"It is not the strongest of the species that survive, nor the most intelligent, but the one most responsive to change!" - Charles Darwin

Friday, 21 September 2012

The hard job of growing great Scrum Masters - 2

As you might guess, I'm really interested in this subject for taking the time to write a second post about it.

Few weeks ago I was talking with one of the Product Owners in my team (I am currently coaching the PO team). I had asked him to give me feedback on my work and we happened to talk about what I think is one of the missions of an Agile coach: to recognize Agile talents.
Surprisingly enough for me, he could recognize this as a very valuable point, but the rationale behind his belief challenged my current thinking quite a bit.

We came to discuss about what he considered as key characteristics for a potential Scum Master.
"There are some key qualities" - he said - "that a person who wants to be a Scrum Master must have and cannot be learned, regardless how many books you read or how good your coach is!”.
I must say this was a bit hurting my self-esteem: I thought I could teach or help any apprentice Scrum Master to learn practically any skill necessary for the job.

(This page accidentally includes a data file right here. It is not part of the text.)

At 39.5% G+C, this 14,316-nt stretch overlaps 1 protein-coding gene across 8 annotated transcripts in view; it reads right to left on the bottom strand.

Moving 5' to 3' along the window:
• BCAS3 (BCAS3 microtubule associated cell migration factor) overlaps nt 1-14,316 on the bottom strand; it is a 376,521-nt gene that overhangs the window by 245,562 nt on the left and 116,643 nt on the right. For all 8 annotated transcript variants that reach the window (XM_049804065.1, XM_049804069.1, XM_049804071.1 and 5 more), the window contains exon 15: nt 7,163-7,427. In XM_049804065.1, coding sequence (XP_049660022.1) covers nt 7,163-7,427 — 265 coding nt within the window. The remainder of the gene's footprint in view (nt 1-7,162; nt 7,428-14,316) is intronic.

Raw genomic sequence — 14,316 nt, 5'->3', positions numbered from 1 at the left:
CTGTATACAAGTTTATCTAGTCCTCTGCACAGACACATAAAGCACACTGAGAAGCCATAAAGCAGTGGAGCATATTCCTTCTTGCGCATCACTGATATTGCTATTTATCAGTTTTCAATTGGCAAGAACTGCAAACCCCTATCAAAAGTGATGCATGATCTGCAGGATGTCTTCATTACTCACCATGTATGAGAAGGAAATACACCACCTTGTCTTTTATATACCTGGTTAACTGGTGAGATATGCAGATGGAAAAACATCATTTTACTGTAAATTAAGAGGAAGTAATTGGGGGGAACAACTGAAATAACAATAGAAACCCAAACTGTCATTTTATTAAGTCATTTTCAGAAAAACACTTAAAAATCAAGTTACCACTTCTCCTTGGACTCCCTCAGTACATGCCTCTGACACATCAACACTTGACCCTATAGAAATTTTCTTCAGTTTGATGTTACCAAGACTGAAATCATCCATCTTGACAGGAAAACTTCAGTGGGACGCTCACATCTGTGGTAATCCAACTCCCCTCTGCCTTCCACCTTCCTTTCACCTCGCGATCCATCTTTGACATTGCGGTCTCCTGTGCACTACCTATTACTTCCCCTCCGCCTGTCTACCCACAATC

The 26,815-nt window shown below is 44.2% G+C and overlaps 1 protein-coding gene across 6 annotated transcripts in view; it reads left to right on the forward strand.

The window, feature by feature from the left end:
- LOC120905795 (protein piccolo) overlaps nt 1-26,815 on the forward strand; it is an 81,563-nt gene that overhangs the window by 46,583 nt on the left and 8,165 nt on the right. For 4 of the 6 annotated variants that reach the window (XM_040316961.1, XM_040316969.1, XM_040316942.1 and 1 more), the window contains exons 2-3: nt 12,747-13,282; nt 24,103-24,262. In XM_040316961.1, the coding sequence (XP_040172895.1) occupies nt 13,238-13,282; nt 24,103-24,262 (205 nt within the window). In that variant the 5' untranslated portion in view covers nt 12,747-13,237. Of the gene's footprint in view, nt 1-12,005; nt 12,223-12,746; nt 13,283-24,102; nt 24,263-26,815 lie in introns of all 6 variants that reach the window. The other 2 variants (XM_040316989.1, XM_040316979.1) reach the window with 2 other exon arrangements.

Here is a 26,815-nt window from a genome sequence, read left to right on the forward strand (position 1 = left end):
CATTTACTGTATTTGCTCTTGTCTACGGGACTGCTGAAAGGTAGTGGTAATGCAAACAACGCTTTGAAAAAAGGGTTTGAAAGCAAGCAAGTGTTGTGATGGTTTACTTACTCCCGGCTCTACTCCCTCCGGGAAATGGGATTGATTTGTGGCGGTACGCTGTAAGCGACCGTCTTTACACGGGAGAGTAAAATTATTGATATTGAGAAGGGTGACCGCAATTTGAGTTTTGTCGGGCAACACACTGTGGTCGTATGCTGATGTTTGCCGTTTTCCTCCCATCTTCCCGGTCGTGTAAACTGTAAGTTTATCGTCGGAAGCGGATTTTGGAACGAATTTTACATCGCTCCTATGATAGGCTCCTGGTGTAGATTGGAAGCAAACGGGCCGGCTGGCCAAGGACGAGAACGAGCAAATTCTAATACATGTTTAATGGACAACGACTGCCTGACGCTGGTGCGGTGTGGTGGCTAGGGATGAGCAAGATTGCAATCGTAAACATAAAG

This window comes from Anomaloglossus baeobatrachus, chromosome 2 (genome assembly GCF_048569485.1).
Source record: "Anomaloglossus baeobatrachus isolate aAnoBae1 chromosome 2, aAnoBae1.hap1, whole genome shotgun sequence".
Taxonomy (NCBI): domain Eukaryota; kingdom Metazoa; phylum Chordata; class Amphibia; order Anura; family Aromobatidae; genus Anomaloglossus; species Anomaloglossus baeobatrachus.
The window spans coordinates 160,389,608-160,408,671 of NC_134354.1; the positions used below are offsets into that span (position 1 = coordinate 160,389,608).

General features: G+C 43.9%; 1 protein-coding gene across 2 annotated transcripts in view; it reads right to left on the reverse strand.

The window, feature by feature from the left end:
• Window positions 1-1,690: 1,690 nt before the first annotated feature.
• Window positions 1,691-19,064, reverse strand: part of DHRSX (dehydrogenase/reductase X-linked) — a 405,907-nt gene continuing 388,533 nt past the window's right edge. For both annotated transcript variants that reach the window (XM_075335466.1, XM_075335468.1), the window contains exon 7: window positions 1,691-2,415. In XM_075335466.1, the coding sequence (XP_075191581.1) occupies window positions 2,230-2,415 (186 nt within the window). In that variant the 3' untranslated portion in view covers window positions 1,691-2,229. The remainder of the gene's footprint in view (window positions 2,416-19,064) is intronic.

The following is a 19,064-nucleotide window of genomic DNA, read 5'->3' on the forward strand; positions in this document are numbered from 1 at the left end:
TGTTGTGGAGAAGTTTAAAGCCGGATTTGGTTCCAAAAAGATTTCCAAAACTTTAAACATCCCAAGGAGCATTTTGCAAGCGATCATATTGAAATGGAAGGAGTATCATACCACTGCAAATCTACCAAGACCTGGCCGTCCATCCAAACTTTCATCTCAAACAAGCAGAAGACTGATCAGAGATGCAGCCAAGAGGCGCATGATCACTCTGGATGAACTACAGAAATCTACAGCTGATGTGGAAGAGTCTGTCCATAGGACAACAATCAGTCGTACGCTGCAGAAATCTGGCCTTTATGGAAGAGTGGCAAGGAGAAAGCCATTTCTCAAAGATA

At least until then, when I realized he had a valid point.
But then I asked myself: what are these skills or qualities which are essential to hire a new apprentice Scrum master?

This question reminded me a blog post from Esther Derby I had read some days before, called Scrum Masters and Agile Coaches: More than a Title.
With the usual inspiring style, she talks about what are the Essential Qualities for a Scrum Master (Initiative, flexibility, optimism, determination, resilience, working in a team environment, supportive, not cowed by authority) and what are the Desirable Qualities (Detachment, discernment, Able to navigate conflicts).

However what hits me most is what she calls The Elimination Factors, patterns of thought and behavior that would eliminate a candidate from consideration. 
Here they are: Preference for directing others, defensiveness, judgmental attitude, low threshold for frustration.

The most interesting and surprising coincidence for me was that 2 of these relate exactly to the key qualities my colleague Product Owner mentioned and was able to see given his experience in Scrum: impressive, isn't it?

But what is your view about this issue?

1 comment:

  1. Excellent leadership and interpersonal skills, with the ability to work across functional lines and at many levels.